- Tell stories. The art of storytelling is a powerful tool that can create connection, promote brands, and keep the word about a business going, all while supporting the main goal of delivering superior customer experience to the customer of the future.
2. Freedom and Flexibility
“Don’t care how, I want it now!”
Customers of the future will want freedom, flexibility, and everything available on demand.
We can already see this trend as customers place grocery orders online, brick-and-mortar stores have to reinvent themselves, and everything we ever want is always at our fingertips. There are three things she finds intolerable: Waiting, Boredom and Unnecessary Effort.
1) Waiting. She can’t stand buffering, so she’s certainly going to cut ties with any company or any experience that makes her wait.
2) Boredom. With the entirety of the universe’s entertainment collection available in an instant, her expectations for stimulation are astronomical.
3) Unnecessary Effort. She’s a hard worker, so she’s fine with effort — but it’s the unnecessary kind (like repeating information or going back and forth) that she absolutely cannot stand.
Her thresholds for these nonstarters are getting lower by the minute.
(Lippincott, Customer of the Future)
This is where technology plays the largest role.
Virtual reality, artificial intelligence, geolocation services, and Internet-of-Things (a network of interconnected devices), technology will assist humans in the instantly gratifying world of everything on-demand.
Freedom of endless choices will dominate our customer experiences. While a variety of products and services will play an important role, the convenience with which these amenities will be available will play a bigger part in customer satisfaction.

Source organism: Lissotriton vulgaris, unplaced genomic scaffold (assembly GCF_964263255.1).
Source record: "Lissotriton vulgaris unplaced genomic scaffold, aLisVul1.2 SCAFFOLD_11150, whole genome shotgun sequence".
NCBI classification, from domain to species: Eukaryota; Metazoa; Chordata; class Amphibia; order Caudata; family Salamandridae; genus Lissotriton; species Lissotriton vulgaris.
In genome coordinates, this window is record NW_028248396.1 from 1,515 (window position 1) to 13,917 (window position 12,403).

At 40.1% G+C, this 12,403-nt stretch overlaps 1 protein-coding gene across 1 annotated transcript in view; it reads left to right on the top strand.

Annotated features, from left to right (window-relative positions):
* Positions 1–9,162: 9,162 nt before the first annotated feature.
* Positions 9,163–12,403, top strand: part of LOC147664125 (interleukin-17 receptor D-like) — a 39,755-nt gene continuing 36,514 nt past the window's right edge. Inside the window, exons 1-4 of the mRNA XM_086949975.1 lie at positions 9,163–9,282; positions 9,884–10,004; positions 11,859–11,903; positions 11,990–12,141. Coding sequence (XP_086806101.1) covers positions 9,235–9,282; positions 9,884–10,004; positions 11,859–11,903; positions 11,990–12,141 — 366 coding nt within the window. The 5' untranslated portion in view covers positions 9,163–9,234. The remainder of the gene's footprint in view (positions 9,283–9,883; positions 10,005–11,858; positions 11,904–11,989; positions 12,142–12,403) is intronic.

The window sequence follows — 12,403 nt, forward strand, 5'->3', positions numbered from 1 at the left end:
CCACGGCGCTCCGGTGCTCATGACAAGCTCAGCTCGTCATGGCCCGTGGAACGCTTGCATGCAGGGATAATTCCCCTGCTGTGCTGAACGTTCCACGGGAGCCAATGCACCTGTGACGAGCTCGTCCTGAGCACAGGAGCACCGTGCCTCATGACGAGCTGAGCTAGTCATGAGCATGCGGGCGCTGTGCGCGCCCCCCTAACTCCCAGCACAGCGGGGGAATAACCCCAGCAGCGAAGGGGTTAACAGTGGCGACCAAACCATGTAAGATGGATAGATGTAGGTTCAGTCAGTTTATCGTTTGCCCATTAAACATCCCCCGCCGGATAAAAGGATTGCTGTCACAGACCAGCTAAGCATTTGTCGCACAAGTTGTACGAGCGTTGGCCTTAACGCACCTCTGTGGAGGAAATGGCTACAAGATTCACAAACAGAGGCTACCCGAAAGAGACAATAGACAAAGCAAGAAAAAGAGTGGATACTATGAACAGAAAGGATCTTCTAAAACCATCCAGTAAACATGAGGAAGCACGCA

While our friends from Buy-N-Large give the consumers of that future world consumption choices, they do not keep the customers and their needs in mind. Buy-N-Large was profit-focused instead of customer focus and that is how the future world ended up destroyed, obese, and mindless. Not good for anyone.
For a long time, businesses set the rules for customer experience. Customers followed these rules and all went well in the world. Closed on Sunday? Ok. Only have this dress in blue? Ok.
Well, the customer of the future is not buying that. In the future companies will have to become so customer-focused, everything they do will have to revolve around the clients and their wishes.
Some must-dos to progress into the future effectively:
- Do business on customer terms. Find out what customers want. Journey mapping, a process of finding out exactly how your customer feels, what he does, and what touchpoints he has with the company is a great way to learn everything you need to know about the customer. And they give her what she wants.
- Make the process of doing business with your company easy. Make sure your website is easy to navigate. One of the cornerstones of a successful business is an effortless experience.
- Allow self-service. Yes, we’re aware that we just advocated humans as the main workforce of your business. We stand by that statement. However, the customer of the future is a bit of a fussy girl. She wants choices. And sometimes she might want to do things herself. So let her.
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- Include elements of customer experience that engage the customer and all of her senses. An engaged customer is a happy customer. Visual experiences, virtual reality, smart technology, along with new upcoming technology and innovation are the way of the future.
- Listen to your customers. Remember, one of the basic human truths is validation. Customers want to be heard. Collecting feedback, listening to the customer’s concerns, and engaging with clients will satisfy both the validation and the connection need shared by all humans.